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A Funny Thing Happened on the Way Home from Work
Midwest Region, May 2, 2013
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While carpooling back home from an out-of-town meeting, I mentioned that a trail was being put in close to my house, and the neighbors were up in arms over the amount of trees being cut to put in the trail. My carpool companion, Josh, asked me when the trees were cut, and "how big were the trees"? Well, the trees were being cut in April and May, and the trees were fairly large. As it turns out, both of these facts were significant, because my home is in the middle of Indiana bat country. Federally endangered Indiana bats use trees that are 9 inches or larger in diameter, and that have loose bark, cracks, or crevices, for roosting and raising young after March. This means that cutting potential roost trees during the active season from April to November might injure or kill bats that are using them.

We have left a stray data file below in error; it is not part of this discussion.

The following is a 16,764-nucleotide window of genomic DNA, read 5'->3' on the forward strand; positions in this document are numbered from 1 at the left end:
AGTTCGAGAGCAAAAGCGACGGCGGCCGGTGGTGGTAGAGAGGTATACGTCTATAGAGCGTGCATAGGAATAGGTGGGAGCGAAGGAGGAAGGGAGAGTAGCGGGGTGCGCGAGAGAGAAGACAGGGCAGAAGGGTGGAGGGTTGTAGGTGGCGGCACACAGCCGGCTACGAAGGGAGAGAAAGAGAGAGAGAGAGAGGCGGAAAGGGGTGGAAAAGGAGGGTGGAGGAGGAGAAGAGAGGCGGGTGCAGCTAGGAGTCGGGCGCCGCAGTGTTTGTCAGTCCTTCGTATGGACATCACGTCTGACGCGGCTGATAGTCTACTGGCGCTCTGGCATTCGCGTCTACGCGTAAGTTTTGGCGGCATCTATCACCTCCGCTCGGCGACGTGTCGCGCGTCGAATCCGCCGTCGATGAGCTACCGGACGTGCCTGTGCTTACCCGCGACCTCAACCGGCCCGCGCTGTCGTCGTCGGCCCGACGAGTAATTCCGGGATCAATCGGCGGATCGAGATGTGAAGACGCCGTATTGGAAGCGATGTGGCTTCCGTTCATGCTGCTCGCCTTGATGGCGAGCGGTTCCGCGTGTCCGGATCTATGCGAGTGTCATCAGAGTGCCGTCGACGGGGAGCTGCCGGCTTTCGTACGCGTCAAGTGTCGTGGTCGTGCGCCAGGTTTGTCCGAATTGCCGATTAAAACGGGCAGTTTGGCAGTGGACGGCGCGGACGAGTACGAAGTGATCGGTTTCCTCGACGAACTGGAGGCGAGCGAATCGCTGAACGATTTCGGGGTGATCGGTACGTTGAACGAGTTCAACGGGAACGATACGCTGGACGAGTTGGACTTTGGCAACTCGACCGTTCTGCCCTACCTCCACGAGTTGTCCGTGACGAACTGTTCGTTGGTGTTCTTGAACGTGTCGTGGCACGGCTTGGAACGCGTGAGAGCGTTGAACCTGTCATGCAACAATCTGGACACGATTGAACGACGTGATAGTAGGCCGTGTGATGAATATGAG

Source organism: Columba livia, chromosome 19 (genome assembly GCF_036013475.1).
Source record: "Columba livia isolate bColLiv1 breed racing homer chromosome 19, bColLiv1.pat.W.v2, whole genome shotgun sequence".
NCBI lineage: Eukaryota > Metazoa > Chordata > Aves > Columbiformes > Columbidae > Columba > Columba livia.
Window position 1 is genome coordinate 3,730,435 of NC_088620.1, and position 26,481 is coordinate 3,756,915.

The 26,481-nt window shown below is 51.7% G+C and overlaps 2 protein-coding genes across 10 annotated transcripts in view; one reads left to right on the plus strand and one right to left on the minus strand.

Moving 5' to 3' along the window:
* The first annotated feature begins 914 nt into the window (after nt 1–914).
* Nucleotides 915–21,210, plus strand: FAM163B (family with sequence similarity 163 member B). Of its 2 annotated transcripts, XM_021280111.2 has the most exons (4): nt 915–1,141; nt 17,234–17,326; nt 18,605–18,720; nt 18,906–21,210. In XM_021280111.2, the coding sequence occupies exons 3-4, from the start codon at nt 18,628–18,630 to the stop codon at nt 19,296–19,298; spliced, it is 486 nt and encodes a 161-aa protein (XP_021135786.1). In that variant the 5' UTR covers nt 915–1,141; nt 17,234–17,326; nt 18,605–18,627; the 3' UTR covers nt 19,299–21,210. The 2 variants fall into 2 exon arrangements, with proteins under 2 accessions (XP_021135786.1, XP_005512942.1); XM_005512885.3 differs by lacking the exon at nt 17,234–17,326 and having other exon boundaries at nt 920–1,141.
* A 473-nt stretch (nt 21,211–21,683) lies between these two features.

As it happened, there was a meeting scheduled between my neighbors and the City Parks trail staff that afternoon. I asked whether the city had consulted with the Fish and Wildlife Service prior to cutting the trees. I was met with blank stares. I went on to explain that since the trail project was federally funded, it was required that the Service be consulted to avoid situations just like this. The city agreed to meet onsite with bat biologist, Shauna Marquardt, to discuss project plans and potential ways to avoid impacts to bats. The city was able to avoid most trees that could be used as roost trees. For the trees that could not be avoided and will be cleared during the summer, the city must hire a consultant to conduct acoustical monitoring to see if bats are in the area and using the potential roost trees. If bats are detected at roost trees, recorded calls will be analyzed to determine what bat species is present and the Service will work with the city to find the best solution to avoid impacts to bats while completing the project. The City of Columbia has since contacted our office with other projects involving tree clearing to ensure they are meeting their responsibilities under the Endangered Species Act.
 

Contact Info: Scott Hamilton, 573 234-2132 x 122, scott_hamilton@fws.gov



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